Cimatu has ordered the DENR field offices to conduct an inventory of all naturally-growing trees within the area concerned both in private and public lands that will be covered by the Tree Cutting Permit applications.

Also, the inventory report "must be subscribed and sworn to by all members of the Inventory Team."

The directive likewise prescribes the rate of forest charges based on the volume and species of trees cited in the order.

It also states the schedule of the effectivity of the cutting permits based on the volume of trees to be cut ranging from 50 days but not to exceed one year. ###

 

Department of Environment and Natural Resources (DENR) Secretary and Task Force Build Back Better (TF BBB) chairperson Roy A. Cimatu is pushing for the early completion of the removal of sandbars in Bicol River from 2025 to 2023, and in the Cagayan River from 2028 to 2025.

To accomplish these, Cimatu requested the Department of Budget and Management (DBM) for additional P1.45 billion and P3.2 billion funding assistance to purchase new equipment for the dredging operations in Bicol and Cagayan River Basins, respectively.

Part of the proposed funding for the Cagayan River dredging activity is for the restoration and replacement of 40 floodgates along the Naga-Calabanga embankment worth P64.1 million.

Cimatu said the TF BBB's achievements in the restoration of the river basins of Cagayan, Bicol, and Marikina are proof that the Department of Public Works and Highways (DPWH) can finish the project faster and more cost-effective than by hiring private contractors.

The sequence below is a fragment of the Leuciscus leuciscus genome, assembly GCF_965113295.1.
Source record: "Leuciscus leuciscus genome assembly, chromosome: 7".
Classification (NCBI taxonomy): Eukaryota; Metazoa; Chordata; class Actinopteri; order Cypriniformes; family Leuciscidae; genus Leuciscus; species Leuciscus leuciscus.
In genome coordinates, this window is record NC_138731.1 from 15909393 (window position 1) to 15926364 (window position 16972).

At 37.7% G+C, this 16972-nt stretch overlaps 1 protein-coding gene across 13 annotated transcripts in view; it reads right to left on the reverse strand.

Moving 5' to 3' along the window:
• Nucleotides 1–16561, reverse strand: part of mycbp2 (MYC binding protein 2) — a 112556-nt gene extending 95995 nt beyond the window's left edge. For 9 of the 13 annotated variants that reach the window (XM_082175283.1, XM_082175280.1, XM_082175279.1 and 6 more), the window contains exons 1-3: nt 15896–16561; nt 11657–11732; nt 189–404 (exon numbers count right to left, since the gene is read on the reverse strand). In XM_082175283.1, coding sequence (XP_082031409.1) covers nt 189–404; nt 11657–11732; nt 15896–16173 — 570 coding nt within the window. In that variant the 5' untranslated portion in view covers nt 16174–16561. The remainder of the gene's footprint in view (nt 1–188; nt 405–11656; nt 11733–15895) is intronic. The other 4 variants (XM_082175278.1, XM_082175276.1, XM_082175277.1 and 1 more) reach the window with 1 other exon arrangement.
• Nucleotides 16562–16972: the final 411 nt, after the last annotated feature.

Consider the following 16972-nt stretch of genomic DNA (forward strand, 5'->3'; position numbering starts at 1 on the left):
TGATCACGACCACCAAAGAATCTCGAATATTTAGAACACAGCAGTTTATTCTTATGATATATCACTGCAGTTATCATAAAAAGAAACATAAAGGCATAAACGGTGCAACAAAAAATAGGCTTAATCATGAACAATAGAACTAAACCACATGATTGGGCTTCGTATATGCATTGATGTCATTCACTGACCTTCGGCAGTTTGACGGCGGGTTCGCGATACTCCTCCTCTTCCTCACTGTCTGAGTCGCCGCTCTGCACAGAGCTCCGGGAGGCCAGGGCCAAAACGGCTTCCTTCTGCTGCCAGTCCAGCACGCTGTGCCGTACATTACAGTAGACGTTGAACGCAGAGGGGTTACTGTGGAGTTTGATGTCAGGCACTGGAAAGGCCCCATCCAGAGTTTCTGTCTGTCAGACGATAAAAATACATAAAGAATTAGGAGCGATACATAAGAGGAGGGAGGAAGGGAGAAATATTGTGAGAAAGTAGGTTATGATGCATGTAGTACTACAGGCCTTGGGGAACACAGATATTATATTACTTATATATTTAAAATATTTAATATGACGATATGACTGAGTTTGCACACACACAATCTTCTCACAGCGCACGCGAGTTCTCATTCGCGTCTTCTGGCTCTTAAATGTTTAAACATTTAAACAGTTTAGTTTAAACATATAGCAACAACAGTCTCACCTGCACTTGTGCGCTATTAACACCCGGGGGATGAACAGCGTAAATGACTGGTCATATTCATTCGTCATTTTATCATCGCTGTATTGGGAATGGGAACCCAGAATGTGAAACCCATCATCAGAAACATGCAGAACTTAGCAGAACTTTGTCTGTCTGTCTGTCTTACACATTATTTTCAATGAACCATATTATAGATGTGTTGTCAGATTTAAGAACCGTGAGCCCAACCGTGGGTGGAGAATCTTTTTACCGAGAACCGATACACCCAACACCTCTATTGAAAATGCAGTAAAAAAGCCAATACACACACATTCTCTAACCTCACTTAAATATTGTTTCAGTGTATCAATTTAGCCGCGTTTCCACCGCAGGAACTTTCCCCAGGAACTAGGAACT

"This is really a big policy shift and I hope the next administration will continue this. They cannot afford not to continue this," Cimatu said.

"You can just imagine if we bid these out to contractors, baka wala pa sa kalahati nagagawa natin ngayon," he added.

Cimatu, who likewise heads the Cabinet Cluster on Climate Change Adaptation, Mitigation and Disaster Risk Reduction said that while priority funding should be made to address the pandemic crisis, "priority should likewise be given to equally important efforts on climate change and disaster mitigation programs meant to assure the country of its food security and prevent, or at least minimize loss of precious infrastructures due to flooding."

"If we invest now, the best option is to already have these pieces of equipment this year," Cimatu said noting the TF BBB’s initiatives "will go a long way in accelerating the recovery of the country from the social and economic disruptions from the global pandemic."

The Cagayan River Dredging Plan consists of eight phases with projected completion within the first quarter of 2025 with the additional equipment. The undertaking, however, will likely extend until 2028 if limited to DPWH’s existing fleet.

Meanwhile, the Bicol River Dredging Plan is scheduled to be finished by the end of 2025 using the present fleet of DPWH equipment but can be shortened by two years if request for additional equipment is granted. ###